How to Choose a Funeral Speaker

Who Can Speak at a Funeral? Guide to Choose a Funeral Speaker

How to Choose a Funeral Speaker

When you are planning a funeral for a lost loved one, or when you are pre-planning your own funeral, there are dozens of decisions to be made. If it’s someone else’s funeral, you are likely making many of these decisions under duress, while grieving the death of a friend or family member. However, learning how to choose a funeral speaker can help you later in life when you might be asked to plan another funeral.

Delivering eulogies for a friend or relative isn’t easy, so the people you choose should be emotionally and physically able to do so. However, before we get into what that exactly means, there are other things to consider.

Who Can Speak at a Funeral?

In most funerals, family members, clergy, or friends are chosen to be funeral speakers who can speak at a funeral dramatically depends on the family’s decision, as well as religion and the type of funeral service. For example, only clergy delivers eulogies during some religious funerals. However, in other religious funerals family members often get the opportunity to speak.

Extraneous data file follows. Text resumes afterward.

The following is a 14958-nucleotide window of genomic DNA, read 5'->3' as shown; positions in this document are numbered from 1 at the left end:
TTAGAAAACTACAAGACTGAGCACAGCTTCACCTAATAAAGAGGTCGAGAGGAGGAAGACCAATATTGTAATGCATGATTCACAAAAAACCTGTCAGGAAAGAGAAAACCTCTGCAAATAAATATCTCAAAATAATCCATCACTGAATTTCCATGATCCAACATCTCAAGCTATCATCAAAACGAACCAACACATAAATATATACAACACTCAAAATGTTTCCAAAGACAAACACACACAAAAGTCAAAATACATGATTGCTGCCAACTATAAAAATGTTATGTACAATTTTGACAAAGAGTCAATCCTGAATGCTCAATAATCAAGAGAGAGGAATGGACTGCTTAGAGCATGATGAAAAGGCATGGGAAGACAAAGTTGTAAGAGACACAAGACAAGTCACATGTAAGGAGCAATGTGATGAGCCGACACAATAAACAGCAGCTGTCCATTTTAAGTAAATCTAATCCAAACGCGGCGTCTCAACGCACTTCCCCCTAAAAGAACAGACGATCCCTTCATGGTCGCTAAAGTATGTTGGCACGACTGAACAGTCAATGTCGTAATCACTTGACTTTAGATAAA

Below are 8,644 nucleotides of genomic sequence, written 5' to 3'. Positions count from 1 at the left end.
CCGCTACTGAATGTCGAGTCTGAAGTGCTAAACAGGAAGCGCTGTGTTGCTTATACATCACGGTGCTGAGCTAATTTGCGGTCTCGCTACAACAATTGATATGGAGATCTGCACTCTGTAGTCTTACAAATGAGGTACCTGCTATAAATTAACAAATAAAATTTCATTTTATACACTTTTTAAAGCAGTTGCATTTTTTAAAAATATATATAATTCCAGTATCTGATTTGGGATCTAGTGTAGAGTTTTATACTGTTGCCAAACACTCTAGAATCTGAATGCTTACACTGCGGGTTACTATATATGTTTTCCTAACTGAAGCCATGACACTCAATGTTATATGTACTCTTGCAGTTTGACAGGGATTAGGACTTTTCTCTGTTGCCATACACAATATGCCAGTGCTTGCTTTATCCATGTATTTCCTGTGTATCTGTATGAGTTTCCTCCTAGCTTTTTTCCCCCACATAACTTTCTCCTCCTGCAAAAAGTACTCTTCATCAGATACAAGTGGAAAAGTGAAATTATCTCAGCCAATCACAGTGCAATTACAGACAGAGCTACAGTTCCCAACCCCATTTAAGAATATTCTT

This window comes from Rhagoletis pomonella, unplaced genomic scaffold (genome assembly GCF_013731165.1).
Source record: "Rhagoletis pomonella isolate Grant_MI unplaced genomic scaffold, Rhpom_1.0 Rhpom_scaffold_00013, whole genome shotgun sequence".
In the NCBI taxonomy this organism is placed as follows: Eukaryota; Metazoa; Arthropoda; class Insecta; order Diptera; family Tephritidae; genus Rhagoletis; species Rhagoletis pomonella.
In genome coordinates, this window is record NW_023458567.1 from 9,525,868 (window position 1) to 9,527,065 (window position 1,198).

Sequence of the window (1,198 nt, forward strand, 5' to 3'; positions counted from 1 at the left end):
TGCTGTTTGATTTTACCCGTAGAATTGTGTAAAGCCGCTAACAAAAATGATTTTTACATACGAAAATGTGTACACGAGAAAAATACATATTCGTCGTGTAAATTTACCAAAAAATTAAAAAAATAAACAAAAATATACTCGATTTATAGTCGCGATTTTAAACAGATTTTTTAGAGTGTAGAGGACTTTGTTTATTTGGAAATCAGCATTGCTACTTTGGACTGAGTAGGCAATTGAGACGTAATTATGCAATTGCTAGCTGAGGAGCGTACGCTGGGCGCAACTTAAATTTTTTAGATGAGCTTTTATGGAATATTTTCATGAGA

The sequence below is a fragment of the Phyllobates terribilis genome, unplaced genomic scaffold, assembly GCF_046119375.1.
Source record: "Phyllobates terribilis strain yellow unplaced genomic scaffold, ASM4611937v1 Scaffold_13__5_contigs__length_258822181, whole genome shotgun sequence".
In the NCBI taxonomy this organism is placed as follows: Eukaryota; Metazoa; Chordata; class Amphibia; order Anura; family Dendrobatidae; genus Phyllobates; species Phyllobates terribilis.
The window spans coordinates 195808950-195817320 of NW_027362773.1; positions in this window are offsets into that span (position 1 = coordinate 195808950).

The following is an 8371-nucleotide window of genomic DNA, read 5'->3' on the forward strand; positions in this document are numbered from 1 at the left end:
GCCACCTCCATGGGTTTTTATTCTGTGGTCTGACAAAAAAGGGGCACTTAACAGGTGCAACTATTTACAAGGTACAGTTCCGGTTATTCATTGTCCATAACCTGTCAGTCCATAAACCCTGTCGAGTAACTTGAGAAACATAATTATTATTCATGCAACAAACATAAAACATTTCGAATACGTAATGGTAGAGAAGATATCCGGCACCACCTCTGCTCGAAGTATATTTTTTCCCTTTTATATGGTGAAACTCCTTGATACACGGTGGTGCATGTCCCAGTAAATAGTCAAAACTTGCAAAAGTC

As writing and delivering a eulogy is a very emotional experience, it is essential to check with the possible speakers before the funeral. For some, it might be too overwhelming. Talk to possible funeral speakers ahead of time, this way you can have a second plan in the case people decline your offer.

How Many Funeral Speakers Should You Have?

Not too long ago, it was common to have one person give the eulogy. However, in recent years, it has become common to have multiple speakers at a funeral. This allows for various perspectives on how they believe the person touched the lives of others.

However, too many speakers can cause the service to last much too long, and the stories about the lost loved one will fall on deaf ears of weary well-wishers. Some friends might want to share a story about the deceased that they believe the audience would enjoy, but most likely, there are just too many stories to share.